Monday, March 25, 2013

Who Am I?

 Mr. and Mrs. Potato Head and I go so far back I remember when they were just a bag of body parts and my parents had to supply the potato. It was much better when the Potato Heads came with their plastic bodies though. 

I still remember cupping that smooth, hard, globular form as I pondered which lips, which hat, and shoes would transform a spud into a teacher, shopper, mother or beauty (well, maybe not that).

With each different accessory, my potato people would take on new identities. Until I stripped them back to what they were: bare naked spuds.

At so many stages of my own life, I have mistaken the accessories of my particular roles for identifiers of who I was. 

From the time I carried my metal lunchbox across the threshold of the first-grade classroom until decades later when I submitted my life to Christ, I responded to “What do you want to be when you grow up?” thinking that whatever answer I came up with would the one golden egg that defined who I was and supplied my source of self esteem.

Even as a Christian, I have confused my missionary hat, teacher hat, pastor’s wife hat, mother hat and good-girl-now hat with who I am. I know, of course, all the facts of my new identity: child-of-God, royal priesthood, chosen people. I’ve recited over and over, “It is no longer I who lives, but Christ who lives in me.”  But it has been an unfolding process to grasp the tangible reality of these truths through the everyday down and dirty and high and lofty moments of life.

Graciously, the Lord has led me through times of stripping, so that I could see more clearly who He is, and in that light, who I am.

Like sunlight passing over beach sand at different times of day, glinting off now a shell, later a crystal grain of sand, the Holy Spirit shows us things in the afternoon light we couldn’t see in morning’s.

Beloved, we are God’s children now, and what we will be has not yet appeared; but we know that when he appears we shall be like him, because we shall see him as he is.-1 John 3:2

I love how author, Jennie Allen, opens her Bible study, Chase: Chasing after the heart of God, with this examination of Identity. She takes us right to the stripping place: “As long as I am looking into myself for my identity, I will either be self-righteous about how great I am, which would be inaccurate, or distraught by the reality of the wreck I actually am.”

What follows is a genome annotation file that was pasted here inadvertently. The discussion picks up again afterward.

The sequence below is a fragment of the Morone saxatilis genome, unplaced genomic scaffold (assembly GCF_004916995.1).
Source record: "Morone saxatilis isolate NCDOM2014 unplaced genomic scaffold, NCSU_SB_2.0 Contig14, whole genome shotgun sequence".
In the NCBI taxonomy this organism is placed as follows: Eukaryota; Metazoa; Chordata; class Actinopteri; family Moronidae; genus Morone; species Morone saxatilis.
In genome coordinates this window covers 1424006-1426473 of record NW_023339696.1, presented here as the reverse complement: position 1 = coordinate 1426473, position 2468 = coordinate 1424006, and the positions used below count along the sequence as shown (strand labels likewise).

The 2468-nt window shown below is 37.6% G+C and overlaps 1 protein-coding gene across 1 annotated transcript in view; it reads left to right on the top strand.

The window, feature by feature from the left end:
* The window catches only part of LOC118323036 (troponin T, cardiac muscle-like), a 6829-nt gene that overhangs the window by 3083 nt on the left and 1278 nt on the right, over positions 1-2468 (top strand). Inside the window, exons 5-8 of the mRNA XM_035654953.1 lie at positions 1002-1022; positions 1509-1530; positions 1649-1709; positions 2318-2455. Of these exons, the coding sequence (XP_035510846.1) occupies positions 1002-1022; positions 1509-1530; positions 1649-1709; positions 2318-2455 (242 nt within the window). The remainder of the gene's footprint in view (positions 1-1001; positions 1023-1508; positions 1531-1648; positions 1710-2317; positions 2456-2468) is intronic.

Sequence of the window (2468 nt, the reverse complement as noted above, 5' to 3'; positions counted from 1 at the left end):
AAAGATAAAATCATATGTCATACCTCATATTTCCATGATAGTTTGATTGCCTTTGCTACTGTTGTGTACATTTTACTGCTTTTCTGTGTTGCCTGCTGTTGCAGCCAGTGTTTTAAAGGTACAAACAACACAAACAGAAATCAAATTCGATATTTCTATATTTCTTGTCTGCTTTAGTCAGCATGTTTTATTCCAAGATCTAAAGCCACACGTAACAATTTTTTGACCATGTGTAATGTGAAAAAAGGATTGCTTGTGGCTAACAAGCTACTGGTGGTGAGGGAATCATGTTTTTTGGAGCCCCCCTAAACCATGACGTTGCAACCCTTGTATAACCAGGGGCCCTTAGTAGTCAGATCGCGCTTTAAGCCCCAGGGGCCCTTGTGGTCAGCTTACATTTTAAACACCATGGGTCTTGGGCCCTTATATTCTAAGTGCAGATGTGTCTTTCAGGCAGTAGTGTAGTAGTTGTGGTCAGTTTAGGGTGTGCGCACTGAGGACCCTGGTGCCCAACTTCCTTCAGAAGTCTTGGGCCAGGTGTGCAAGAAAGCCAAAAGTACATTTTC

“The gospel steals all self esteem: “For I know nothing good dwells in me. . .—Romans 7:18

And then Jennie leads us to the precious understanding that as imperfect as our jars of clay are, we are each “uniquely shaped to hold the Spirit of God for different purposes, each with unique marks and cracks and broken places.”

And I love this: “And through those spaces God shines out.”

Ha! Not the “perfect places. Not the all-decked out Mrs. Potato Head Sunday dress places.

The God places in us, given by Him.

Sometimes, often, really, I overwhelm myself with words, information, or Scripture verses, erroneously thinking that more is better. One of the things I appreciate about Chase is the simplicity. Each question for reflection is weighed in light of a biblical truth –one-by-one, side-by-side. It causes me to pause and absorb the weight of truth instead of skimming over the surface of a page full of verses. Although Chase is interactive and reflective, it stands no chance of navel gazing because each idea is examined in light of God’s perspective.

Later,I will have more to say about this study, which I received from Thomas Nelson for review, but for now, this week, as we look to the Person and Moment that gives us our identity, I’m enjoying the light glinting off the biblical truths about who I am because of Christ.   
 How great is the love the Father has lavished on us, that we should be called children of God! And that is what we are!—1 John 3:1

 Thank you for taking time to come by. It is my heart and prayer each time I write that someone stopping here would be encouraged about the Lord's unfailing love and perfect purpose in your life.


Wednesday, March 20, 2013

And the broom stood on end with the egg

 I am sure there are some meaningful lessons that can be drawn on this day of “balance” between light and darkness, (certainly no such thing spiritually), but I don’t want to go there right now. 

No, what I want to do is go to the kitchen and see if one of my farmland’s best eggs will live up to its mythological potential and stand on its end in celebration of the spring equinox.